GAO Releases Report To Senators Collins And Lieberman On U.S. Govt Efforts To Curtail Islamic Extremism

WASHINGTON, DC– The GAO released a report today on the U.S. Government’s efforts to fight terrorism by working to curtail the spread of Islamic extremism. The report also addresses Saudi Arabia’s role in this effort. The report was requested by Homeland Security and Governmental Affairs Committee Chairman Susan Collins and Ranking Member Joseph Lieberman. At the request of the Senators, both a classified and public version of the report were made available today. The report states that while it is difficult to identify sources for Islamic extremism, U.S. government agencies are now monitoring and addressing the issue and have some cooperation by the Saudi Arabian government.

“Monitoring the spread of Islamic extremism is a critical component to the war on terrorism. This report tells us that the U.S. government is finally beginning to understand the importance of this issue and is taking important steps to monitor Islamic extremism throughout the world. We must continue to seek cooperation from the Saudi government on this important matter,” said Senator Collins.

Senator Lieberman said, “This report underscores the need for a long-term, well-coordinated and adequately funded strategy to address the threat posed by Islamic extremism and terrorism. Our national security, intelligence, defense, foreign policy, and foreign assistance agencies must all work together to address this threat. Furthermore, we need more concrete help from Saudi Arabia in order to ensure that Saudi actions match Saudi rhetoric.”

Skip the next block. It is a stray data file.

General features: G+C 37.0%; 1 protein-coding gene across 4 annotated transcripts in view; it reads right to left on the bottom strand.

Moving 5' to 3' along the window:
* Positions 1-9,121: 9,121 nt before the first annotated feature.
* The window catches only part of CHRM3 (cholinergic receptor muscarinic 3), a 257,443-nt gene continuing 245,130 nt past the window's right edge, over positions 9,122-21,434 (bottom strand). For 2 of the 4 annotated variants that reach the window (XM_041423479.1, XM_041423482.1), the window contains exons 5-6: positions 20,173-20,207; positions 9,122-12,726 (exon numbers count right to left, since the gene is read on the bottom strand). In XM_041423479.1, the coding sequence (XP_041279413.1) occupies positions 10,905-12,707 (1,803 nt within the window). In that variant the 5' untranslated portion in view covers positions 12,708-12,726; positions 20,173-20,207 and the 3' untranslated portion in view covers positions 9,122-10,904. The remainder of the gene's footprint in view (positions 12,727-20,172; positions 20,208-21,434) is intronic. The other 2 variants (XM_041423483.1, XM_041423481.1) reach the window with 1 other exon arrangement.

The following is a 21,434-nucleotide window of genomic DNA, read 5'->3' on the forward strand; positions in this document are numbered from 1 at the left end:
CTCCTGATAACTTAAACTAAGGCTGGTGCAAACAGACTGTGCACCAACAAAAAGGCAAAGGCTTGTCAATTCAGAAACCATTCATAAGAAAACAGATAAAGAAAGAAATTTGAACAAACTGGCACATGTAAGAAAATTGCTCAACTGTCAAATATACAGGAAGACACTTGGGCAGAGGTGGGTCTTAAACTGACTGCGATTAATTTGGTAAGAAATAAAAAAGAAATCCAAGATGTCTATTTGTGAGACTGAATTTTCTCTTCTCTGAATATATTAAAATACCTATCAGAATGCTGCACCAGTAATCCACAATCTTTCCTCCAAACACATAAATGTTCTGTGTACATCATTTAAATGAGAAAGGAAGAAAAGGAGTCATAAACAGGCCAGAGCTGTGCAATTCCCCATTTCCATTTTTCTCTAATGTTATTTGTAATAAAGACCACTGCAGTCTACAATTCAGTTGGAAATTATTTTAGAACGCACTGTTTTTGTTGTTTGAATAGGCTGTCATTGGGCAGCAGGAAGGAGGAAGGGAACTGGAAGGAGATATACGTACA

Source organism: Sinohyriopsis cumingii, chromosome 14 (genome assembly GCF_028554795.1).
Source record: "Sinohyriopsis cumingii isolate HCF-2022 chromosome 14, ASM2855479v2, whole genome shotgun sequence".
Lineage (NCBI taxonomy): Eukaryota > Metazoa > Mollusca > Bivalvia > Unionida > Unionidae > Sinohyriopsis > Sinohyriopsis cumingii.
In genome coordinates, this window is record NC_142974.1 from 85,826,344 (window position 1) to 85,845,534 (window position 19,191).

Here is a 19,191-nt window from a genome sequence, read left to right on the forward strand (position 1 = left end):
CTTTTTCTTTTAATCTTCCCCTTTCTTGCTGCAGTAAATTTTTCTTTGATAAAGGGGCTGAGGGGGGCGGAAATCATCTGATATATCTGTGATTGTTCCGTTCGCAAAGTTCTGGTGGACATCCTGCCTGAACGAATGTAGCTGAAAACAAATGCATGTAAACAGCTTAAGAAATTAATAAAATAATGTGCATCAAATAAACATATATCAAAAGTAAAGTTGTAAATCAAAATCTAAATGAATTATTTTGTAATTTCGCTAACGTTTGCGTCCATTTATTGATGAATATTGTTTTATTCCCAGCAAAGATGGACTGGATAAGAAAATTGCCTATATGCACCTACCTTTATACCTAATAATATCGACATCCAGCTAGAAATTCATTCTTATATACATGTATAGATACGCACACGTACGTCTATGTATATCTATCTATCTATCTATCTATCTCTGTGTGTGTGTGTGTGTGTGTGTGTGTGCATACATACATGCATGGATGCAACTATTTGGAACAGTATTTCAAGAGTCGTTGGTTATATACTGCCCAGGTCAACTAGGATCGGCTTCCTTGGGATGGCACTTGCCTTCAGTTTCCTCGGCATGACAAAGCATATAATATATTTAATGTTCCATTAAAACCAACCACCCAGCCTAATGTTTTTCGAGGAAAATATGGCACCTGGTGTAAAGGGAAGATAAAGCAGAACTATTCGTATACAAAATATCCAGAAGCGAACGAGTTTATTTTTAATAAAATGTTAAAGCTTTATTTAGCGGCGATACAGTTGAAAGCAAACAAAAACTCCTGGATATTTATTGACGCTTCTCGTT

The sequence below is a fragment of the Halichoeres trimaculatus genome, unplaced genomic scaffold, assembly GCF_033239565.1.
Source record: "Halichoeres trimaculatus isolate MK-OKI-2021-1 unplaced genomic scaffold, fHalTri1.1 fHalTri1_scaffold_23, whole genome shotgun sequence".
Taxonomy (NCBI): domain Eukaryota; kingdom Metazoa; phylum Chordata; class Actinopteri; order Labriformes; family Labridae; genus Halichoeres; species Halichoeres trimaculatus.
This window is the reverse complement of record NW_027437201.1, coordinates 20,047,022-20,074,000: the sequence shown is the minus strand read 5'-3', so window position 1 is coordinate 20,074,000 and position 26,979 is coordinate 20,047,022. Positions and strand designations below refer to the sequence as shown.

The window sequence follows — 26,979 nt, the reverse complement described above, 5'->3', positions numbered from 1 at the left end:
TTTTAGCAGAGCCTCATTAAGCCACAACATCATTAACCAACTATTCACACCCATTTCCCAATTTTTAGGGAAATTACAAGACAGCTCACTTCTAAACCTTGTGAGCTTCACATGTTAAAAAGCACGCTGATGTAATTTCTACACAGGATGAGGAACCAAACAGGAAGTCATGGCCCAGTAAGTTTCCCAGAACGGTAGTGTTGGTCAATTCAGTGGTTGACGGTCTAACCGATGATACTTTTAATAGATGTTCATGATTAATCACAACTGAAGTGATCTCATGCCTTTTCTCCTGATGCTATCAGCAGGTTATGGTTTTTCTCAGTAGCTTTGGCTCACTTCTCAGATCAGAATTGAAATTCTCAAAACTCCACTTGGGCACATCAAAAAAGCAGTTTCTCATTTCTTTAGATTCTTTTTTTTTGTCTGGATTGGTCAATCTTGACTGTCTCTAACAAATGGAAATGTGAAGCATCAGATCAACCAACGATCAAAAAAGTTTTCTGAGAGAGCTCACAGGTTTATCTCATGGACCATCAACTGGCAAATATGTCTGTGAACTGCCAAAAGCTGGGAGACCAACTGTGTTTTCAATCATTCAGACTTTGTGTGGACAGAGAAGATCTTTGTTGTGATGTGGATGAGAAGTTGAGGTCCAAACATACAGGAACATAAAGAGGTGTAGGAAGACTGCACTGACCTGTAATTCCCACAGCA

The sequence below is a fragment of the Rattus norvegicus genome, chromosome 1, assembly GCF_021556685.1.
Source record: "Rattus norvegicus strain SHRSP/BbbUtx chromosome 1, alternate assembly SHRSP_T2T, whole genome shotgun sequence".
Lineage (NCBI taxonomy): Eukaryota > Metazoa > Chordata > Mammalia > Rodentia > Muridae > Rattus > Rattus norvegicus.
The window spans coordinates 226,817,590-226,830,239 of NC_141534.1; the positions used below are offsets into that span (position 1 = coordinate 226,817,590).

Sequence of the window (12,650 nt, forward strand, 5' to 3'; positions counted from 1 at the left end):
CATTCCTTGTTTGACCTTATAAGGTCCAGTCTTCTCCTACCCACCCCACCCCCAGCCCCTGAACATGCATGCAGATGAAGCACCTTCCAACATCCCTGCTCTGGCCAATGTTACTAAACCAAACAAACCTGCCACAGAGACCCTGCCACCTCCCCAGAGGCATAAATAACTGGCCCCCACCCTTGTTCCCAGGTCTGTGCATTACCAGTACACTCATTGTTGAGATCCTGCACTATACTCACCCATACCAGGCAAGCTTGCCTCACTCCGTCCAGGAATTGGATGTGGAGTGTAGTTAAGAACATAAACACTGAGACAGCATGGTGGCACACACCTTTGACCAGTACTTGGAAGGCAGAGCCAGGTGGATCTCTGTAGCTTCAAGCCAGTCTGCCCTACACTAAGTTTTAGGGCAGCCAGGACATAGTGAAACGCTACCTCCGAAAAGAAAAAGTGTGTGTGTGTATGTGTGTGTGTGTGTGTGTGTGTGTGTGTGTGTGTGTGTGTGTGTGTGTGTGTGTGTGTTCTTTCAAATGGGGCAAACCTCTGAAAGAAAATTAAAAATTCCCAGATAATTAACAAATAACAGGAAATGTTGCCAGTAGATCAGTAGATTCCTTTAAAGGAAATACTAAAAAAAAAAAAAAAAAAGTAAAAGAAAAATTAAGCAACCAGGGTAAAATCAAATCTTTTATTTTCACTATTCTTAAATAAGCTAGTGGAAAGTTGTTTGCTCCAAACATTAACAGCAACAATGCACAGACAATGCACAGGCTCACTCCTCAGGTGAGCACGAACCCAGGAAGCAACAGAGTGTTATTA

The unclassified version of the report, which can be found on the GAO website, says that while it is difficult to identify specific sources of funding for groups that promote Islamic extremism, the problem can be viewed as a worldwide issue. Groups and individuals within Saudi Arabia have been identified as sources of funding for groups such as the Muslim World League, but the report also identified Islamic extremism as emerging from other countries such as Iran, Kuwait, and Syria. In addition, the report states that progress has been made within various U.S. government agencies to monitor groups that promote extremism.

Highlights of the unclassified report findings include:

• There is no single factor that accounts for the rise of Islamic extremism in the Muslim world.

• Since the attacks on the United States in September 2001, some agencies have been devoting increasing resources to addressing the global propagation of Islamic extremism.

• Since the May 2003 bombing in Riyadh, the government of Saudi Arabia, with some assistance from the United States, has announced and, in some cases, reportedly undertaken a number of reform efforts to address Islamic extremism, including educational, religious, legal, and political reforms.

• Despite the lack of a common definition for Islamic extremism, and partially as a result of the 9/11 Commission recommendations and the intelligence reform legislation authored by Senators Collins and Lieberman, several agencies are working to counter Islamic extremism by addressing the underlying conditions that facilitate extremism through programs aimed at humanitarian assistance, educational reform, economic assistance, public diplomacy, and governance, including the promotion of democracy and respect for human rights.

• Determining the resources that agencies have committed for these efforts is complicated by the fact that the agencies do not disaggregate data for some of their activities addressing Islamic extremism from their broader efforts or goals, such as force protection, counterterrorism, and public diplomacy.